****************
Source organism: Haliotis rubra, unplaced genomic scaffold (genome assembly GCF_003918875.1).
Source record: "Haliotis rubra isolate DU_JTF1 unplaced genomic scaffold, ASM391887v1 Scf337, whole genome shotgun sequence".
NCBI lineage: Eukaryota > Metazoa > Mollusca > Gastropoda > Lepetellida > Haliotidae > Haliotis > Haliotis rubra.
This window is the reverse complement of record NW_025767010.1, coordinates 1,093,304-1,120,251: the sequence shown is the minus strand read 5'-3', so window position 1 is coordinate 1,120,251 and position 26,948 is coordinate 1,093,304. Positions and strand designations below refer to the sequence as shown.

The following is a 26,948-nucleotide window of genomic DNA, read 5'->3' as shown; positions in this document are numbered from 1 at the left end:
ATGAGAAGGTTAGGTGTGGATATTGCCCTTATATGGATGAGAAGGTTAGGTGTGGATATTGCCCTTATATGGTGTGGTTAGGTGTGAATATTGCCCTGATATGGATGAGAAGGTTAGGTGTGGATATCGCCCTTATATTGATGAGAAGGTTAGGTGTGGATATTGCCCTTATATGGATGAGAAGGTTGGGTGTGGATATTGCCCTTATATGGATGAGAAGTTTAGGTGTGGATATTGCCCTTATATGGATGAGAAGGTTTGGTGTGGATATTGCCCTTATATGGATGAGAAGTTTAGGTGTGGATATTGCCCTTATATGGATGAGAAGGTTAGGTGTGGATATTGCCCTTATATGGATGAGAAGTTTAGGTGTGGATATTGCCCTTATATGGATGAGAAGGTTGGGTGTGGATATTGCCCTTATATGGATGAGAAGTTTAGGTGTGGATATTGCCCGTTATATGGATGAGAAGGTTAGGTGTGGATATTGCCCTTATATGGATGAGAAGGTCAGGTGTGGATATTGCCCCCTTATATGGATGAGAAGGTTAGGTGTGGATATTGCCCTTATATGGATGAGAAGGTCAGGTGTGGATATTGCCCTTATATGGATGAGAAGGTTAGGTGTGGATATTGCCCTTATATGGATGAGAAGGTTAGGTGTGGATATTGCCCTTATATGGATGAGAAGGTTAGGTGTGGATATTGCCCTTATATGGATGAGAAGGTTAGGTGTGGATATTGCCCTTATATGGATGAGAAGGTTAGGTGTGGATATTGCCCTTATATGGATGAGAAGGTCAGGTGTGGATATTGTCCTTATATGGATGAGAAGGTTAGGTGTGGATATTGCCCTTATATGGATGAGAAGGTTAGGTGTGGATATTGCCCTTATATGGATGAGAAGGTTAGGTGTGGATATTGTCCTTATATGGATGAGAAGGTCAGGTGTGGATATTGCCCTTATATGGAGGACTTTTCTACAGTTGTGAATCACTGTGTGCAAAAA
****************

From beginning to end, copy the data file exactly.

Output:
Source organism: Haliotis rubra, unplaced genomic scaffold (genome assembly GCF_003918875.1).
Source record: "Haliotis rubra isolate DU_JTF1 unplaced genomic scaffold, ASM391887v1 Scf337, whole genome shotgun sequence".
NCBI lineage: Eukaryota > Metazoa > Mollusca > Gastropoda > Lepetellida > Haliotidae > Haliotis > Haliotis rubra.
This window is the reverse complement of record NW_025767010.1, coordinates 1,093,304-1,120,251: the sequence shown is the minus strand read 5'-3', so window position 1 is coordinate 1,120,251 and position 26,948 is coordinate 1,093,304. Positions and strand designations below refer to the sequence as shown.

The following is a 26,948-nucleotide window of genomic DNA, read 5'->3' as shown; positions in this document are numbered from 1 at the left end:
ATGAGAAGGTTAGGTGTGGATATTGCCCTTATATGGATGAGAAGGTTAGGTGTGGATATTGCCCTTATATGGTGTGGTTAGGTGTGAATATTGCCCTGATATGGATGAGAAGGTTAGGTGTGGATATCGCCCTTATATTGATGAGAAGGTTAGGTGTGGATATTGCCCTTATATGGATGAGAAGGTTGGGTGTGGATATTGCCCTTATATGGATGAGAAGTTTAGGTGTGGATATTGCCCTTATATGGATGAGAAGGTTTGGTGTGGATATTGCCCTTATATGGATGAGAAGTTTAGGTGTGGATATTGCCCTTATATGGATGAGAAGGTTAGGTGTGGATATTGCCCTTATATGGATGAGAAGTTTAGGTGTGGATATTGCCCTTATATGGATGAGAAGGTTGGGTGTGGATATTGCCCTTATATGGATGAGAAGTTTAGGTGTGGATATTGCCCGTTATATGGATGAGAAGGTTAGGTGTGGATATTGCCCTTATATGGATGAGAAGGTCAGGTGTGGATATTGCCCCCTTATATGGATGAGAAGGTTAGGTGTGGATATTGCCCTTATATGGATGAGAAGGTCAGGTGTGGATATTGCCCTTATATGGATGAGAAGGTTAGGTGTGGATATTGCCCTTATATGGATGAGAAGGTTAGGTGTGGATATTGCCCTTATATGGATGAGAAGGTTAGGTGTGGATATTGCCCTTATATGGATGAGAAGGTTAGGTGTGGATATTGCCCTTATATGGATGAGAAGGTTAGGTGTGGATATTGCCCTTATATGGATGAGAAGGTCAGGTGTGGATATTGTCCTTATATGGATGAGAAGGTTAGGTGTGGATATTGCCCTTATATGGATGAGAAGGTTAGGTGTGGATATTGCCCTTATATGGATGAGAAGGTTAGGTGTGGATATTGTCCTTATATGGATGAGAAGGTCAGGTGTGGATATTGCCCTTATATGGAGGACTTTTCTACAGTTGTGAATCACTGTGTGCAAAAA